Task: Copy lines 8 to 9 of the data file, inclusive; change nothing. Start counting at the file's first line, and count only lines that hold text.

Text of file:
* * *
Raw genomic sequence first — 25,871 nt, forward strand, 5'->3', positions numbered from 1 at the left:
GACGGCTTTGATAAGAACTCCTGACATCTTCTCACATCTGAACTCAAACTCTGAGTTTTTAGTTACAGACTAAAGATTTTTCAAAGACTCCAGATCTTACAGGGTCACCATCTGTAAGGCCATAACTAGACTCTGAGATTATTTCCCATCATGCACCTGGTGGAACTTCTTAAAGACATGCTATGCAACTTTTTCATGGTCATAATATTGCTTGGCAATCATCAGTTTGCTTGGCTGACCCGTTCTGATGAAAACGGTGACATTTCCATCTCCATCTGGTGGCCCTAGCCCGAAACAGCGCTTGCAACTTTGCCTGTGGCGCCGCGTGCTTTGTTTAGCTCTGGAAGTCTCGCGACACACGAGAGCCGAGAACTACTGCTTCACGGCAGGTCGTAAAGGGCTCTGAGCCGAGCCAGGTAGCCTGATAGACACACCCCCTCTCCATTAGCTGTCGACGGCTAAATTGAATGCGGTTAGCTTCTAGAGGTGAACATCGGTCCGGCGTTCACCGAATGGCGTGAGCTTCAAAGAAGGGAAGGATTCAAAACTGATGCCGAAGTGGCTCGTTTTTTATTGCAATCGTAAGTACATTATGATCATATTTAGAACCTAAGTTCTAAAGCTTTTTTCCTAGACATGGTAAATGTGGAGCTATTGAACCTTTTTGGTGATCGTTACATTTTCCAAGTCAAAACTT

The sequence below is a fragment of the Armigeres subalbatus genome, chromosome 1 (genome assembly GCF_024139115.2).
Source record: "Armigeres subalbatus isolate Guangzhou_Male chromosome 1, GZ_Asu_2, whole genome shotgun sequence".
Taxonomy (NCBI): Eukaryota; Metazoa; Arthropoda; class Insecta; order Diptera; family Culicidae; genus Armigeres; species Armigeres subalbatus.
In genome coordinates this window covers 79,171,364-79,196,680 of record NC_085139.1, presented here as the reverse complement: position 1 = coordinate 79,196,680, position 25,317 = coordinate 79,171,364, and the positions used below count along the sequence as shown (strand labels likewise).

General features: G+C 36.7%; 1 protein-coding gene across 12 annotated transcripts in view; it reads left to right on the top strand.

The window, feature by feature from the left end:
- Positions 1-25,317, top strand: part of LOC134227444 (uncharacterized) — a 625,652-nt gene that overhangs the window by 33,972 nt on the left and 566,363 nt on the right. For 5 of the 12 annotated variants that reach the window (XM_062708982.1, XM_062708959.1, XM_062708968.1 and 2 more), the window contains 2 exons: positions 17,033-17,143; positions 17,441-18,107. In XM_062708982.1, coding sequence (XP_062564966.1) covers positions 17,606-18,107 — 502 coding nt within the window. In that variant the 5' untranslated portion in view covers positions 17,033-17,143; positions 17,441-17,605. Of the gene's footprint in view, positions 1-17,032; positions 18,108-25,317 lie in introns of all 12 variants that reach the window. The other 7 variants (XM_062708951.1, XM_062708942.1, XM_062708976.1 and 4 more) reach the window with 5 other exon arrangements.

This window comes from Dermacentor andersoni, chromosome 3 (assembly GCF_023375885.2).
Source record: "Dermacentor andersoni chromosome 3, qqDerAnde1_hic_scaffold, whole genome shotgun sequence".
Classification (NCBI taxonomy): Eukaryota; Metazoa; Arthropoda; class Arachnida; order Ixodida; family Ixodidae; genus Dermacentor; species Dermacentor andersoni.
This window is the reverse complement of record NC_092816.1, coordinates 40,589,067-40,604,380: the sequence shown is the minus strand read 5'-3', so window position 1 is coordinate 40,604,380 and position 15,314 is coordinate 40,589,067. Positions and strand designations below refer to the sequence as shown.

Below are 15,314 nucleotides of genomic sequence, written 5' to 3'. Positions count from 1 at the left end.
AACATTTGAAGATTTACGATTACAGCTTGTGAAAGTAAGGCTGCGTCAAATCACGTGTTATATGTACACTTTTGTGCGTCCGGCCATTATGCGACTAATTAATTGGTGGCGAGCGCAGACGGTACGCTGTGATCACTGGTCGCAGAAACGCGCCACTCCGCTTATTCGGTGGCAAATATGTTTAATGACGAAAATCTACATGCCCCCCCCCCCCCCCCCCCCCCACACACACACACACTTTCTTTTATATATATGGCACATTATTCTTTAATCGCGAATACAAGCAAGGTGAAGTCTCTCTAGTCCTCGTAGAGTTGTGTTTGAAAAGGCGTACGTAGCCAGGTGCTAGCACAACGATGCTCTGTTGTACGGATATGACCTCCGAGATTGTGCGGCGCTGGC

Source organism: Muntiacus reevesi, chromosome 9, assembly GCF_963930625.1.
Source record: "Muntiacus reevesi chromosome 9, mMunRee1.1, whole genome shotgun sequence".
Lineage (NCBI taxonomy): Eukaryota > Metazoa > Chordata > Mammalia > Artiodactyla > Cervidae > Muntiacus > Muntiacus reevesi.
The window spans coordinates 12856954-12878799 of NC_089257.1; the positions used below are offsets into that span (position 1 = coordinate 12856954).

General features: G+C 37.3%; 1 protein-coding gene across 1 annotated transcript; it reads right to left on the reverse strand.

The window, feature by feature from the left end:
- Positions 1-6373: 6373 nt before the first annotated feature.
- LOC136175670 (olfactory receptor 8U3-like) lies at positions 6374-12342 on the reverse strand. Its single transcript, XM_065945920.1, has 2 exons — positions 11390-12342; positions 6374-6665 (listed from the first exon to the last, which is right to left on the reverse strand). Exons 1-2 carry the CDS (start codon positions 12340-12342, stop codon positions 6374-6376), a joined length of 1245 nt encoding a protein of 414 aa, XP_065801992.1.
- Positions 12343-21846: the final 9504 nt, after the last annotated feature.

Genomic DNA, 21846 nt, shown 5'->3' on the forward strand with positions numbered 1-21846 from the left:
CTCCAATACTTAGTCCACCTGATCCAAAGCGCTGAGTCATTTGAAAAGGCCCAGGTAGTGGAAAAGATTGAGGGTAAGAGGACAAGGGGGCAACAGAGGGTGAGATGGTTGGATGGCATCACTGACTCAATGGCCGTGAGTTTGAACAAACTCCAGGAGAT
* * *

The window, feature by feature from the left end:
- Positions 1-25,317, top strand: part of LOC134227444 (uncharacterized) — a 625,652-nt gene that overhangs the window by 33,972 nt on the left and 566,363 nt on the right. For 5 of the 12 annotated variants that reach the window (XM_062708982.1, XM_062708959.1, XM_062708968.1 and 2 more), the window contains 2 exons: positions 17,033-17,143; positions 17,441-18,107. In XM_062708982.1, coding sequence (XP_062564966.1) covers positions 17,606-18,107 — 502 coding nt within the window. In that variant the 5' untranslated portion in view covers positions 17,033-17,143; positions 17,441-17,605. Of the gene's footprint in view, positions 1-17,032; positions 18,108-25,317 lie in introns of all 12 variants that reach the window. The other 7 variants (XM_062708951.1, XM_062708942.1, XM_062708976.1 and 4 more) reach the window with 5 other exon arrangements.